Gambling on sport, what are the odds?

Gambling on sport Gambling on sport, what are the odds?

The drive to gambling on sports is almost as strong as the drive to participate in them.

We have been betting on the outcome of sporting events since ancient times. In ancient Rome, the wealthy wagered on chariot races, animal fights and gladiator battles. The Romans spread their penchant for gambling across the breadth of their empire.

In the 16th and 17th centuries, Europeans enjoyed betting on cockfights, wrestling and athletics. In the 18th century, horse racing and boxing rose to gambling prominence, while the 19th and 20th centuries brought a new emphasis on team sports and Europeans began risking their wages on rugby, soccer, and cricket games.

Sports betting today

Today, soccer is the most bet upon sport worldwide and American football attracts the most gambling in the USA – where the Supreme Court overturned a federal ban on sports betting and allowed states to legalise it, as recently as May 2018.

In Ireland, gambling has always been a popular pastime but in recent years, we’ve seen an increase in gambling activity due to advances in technology. Today, we have instant 24/7 access to sports betting and online casinos.

The most popular betting market in Ireland has traditionally been horseracing with both regular and infrequent punters looking to back a horse. In recent years, GAA has become more popular, with the betting opportunities that it offers Irish gamblers, including spread betting, adding a whole new dimension to the Irish gambling industry. Gambling on soccer – both at home and in the UK – is massively popular with accumulator bets common.

Changing landscape

The sports gambling landscape has changed hugely in recent years. Tennis has become the second-most gambled upon sport in the world and golf is gathering momentum also.

Why? Because there is far more coverage of sport – and a wide variety of sports – on TV now. Viewers are more likely to watch and engage with a sport if they have a financial investment, so gambling advertising is everywhere. Just look at the pay-per-view sporting events!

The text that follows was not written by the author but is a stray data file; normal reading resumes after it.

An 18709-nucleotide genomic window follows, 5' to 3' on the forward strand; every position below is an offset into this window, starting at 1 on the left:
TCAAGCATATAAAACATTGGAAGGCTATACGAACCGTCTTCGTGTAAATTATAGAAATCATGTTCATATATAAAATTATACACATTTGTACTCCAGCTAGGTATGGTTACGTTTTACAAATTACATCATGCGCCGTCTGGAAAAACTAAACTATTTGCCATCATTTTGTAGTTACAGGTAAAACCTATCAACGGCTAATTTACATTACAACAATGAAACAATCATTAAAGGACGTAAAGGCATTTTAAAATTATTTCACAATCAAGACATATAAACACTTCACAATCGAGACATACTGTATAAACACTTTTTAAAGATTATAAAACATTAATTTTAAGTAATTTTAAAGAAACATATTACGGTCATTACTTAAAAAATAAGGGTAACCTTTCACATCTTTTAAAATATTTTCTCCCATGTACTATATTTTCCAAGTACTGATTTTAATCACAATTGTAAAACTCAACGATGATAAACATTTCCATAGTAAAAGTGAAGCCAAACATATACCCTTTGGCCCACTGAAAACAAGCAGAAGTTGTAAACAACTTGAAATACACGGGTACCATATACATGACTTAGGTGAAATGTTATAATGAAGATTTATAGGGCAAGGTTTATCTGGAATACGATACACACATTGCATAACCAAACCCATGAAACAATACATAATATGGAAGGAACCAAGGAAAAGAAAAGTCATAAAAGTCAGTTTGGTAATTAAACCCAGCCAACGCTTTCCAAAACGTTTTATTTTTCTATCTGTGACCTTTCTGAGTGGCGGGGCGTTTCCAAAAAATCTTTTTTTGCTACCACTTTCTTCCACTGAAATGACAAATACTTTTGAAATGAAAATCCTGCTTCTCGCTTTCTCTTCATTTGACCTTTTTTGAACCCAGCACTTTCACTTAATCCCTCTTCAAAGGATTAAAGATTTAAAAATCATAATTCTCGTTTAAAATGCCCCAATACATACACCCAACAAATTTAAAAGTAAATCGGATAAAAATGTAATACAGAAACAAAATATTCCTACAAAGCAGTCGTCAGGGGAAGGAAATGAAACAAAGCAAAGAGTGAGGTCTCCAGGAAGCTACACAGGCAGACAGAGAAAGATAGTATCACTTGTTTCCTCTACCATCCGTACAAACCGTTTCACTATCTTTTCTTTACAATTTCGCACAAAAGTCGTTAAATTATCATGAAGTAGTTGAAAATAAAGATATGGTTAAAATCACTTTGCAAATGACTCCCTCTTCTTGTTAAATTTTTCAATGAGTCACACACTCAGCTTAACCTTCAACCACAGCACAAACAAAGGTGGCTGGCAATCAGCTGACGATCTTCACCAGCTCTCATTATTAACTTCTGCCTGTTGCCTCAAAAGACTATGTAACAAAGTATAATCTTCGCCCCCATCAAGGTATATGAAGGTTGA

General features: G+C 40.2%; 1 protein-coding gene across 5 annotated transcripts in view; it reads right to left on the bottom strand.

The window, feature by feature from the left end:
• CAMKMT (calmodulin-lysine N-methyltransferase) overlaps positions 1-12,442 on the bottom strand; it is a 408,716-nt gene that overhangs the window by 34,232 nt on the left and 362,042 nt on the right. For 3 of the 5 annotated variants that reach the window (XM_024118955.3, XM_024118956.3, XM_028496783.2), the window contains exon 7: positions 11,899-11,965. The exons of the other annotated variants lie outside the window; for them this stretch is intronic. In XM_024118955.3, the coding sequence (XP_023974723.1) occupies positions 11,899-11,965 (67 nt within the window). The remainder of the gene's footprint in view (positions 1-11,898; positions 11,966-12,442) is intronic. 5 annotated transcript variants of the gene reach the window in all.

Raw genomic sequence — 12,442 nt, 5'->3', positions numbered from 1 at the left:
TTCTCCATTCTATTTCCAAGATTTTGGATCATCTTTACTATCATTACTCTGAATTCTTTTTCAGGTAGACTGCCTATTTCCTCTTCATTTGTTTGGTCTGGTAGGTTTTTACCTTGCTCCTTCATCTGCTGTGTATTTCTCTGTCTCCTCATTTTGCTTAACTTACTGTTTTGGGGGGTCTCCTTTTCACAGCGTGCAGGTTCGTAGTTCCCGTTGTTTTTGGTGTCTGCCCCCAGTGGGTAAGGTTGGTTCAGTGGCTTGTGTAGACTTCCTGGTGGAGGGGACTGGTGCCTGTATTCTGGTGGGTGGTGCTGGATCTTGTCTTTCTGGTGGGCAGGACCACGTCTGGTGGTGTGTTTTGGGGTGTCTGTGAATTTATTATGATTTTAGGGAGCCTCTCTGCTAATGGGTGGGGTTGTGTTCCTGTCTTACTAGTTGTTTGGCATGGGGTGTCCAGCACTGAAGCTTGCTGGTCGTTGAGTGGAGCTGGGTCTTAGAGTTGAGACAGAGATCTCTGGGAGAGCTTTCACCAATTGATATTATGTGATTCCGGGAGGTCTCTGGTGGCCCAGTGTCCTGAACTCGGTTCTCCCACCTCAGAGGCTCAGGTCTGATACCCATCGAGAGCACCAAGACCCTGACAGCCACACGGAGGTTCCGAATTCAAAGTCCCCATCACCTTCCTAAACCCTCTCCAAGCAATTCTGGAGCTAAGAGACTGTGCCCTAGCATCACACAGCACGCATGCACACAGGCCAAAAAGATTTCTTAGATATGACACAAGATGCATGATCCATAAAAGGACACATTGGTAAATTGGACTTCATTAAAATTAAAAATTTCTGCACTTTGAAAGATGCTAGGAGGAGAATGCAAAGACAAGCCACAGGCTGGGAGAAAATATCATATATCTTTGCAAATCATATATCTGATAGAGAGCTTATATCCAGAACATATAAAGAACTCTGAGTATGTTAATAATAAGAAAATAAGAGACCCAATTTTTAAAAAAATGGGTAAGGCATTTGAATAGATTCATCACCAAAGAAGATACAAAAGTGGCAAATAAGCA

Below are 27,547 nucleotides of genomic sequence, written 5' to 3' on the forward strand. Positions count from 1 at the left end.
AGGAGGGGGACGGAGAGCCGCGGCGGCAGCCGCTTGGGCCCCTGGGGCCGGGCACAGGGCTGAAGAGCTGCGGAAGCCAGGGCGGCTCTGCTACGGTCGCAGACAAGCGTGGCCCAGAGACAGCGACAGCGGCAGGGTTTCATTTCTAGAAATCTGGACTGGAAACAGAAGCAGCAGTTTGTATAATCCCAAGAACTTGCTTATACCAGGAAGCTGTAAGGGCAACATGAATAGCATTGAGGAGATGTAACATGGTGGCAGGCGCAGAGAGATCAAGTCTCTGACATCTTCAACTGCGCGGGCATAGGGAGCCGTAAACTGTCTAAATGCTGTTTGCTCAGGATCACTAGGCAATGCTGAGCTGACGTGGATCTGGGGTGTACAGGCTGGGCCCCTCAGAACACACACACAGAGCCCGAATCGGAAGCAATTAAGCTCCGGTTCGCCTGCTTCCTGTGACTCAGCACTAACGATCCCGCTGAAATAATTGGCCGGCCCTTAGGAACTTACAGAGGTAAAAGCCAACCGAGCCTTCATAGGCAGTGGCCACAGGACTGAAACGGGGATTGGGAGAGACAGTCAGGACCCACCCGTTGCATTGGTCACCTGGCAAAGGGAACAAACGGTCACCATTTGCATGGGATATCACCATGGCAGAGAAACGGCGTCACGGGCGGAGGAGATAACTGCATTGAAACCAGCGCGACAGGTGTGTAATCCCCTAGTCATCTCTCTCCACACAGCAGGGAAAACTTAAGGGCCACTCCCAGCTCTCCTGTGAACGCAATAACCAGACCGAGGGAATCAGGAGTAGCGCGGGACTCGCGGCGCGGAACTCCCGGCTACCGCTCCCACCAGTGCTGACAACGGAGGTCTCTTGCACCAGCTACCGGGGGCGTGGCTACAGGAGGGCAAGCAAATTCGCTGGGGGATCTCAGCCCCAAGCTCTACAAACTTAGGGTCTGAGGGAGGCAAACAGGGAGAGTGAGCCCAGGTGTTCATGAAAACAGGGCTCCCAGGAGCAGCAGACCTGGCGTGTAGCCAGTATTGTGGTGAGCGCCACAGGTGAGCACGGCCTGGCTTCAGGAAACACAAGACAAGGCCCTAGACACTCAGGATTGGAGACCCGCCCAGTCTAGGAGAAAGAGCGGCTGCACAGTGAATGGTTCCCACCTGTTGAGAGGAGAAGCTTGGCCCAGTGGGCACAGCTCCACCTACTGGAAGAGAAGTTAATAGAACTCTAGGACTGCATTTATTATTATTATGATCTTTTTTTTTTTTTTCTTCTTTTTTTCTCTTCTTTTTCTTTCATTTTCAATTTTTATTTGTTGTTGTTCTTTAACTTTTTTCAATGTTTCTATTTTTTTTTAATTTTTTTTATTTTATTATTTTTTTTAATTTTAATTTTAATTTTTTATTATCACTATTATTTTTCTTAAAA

TV companies know that gambling on sports increases ratings and will fight any efforts to curtail gambling advertisements.

Huge swathes of sporting events are also sponsored by bookmakers and online betting sites – just look at darts in the UK. Each of the Professional Darts Corporation’s (PDC) nine biggest tournaments are sponsored by betting firms and that influx of money has helped to make darts the UK’s second most popular televised sport, behind only soccer.

Only one losing side

So, sport and gambling have gone hand-in-hand for centuries but the problem we face now is the ever-increasing opportunities for gambling – both in-shop and online. Never mind popping to the bookie’s during your lunch or on the way home, a tap of an incentivised app is all you need.

The bookies are happy, the TV companies are happy – but what about the punter? Well they always come out on the losing side – and not just financially.

Gambling addiction is a growing problem with experts estimating that there are over 45,000 severe pathological gamblers in Ireland. Year on year, more and more Irish people need to seek help for a gambling addiction. We regularly hear stories of high-profile sports stars and athletes needing treatment for the same addiction.

Indeed, here at Tabor Group, the number of patients we treated in 2017 for a gambling addiction doubled from the previous year. With all this advertising, slick marketing, sponsorship deal and variety of betting options, clearly sport gambling is a growing problem.

Sports advertising

President Michael D Higgins said recently that he is troubled over the issue of gambling in sport – and that gambling platforms should not be allowed access to advertising in sports.

Speaking at Croke Park at the All-Ireland hurling semi-final between Limerick and Cork, Mr Higgins said he was “very concerned about gambling” in sport.

“If I had my way, I wouldn’t have advertising or any access to gambling platforms in sport at all. I really worry when I read the cases,” he told RTÉ Radio.

He referred to the need for more education about the dangers of gambling, but added: “You can’t do everything through education. For too long in Ireland we have often ignored problems that are staring us in the face,” he said.

What next?

A long-awaited bill to regulate gambling, the Gambling Control Bill, is still being prepared by the Department of Justice – five years after the then government approved its general scheme.

Under the Government proposals, a gambling regulatory authority is to be established but the bill is not expected to progress in the near future.

Tabor Group is a leading provider of residential addiction treatment services in Ireland. We provide support and care to hundreds of clients suffering from addictions to alcohol, substances, gambling and eating disorders. For more information on Tabor Group’s services click here.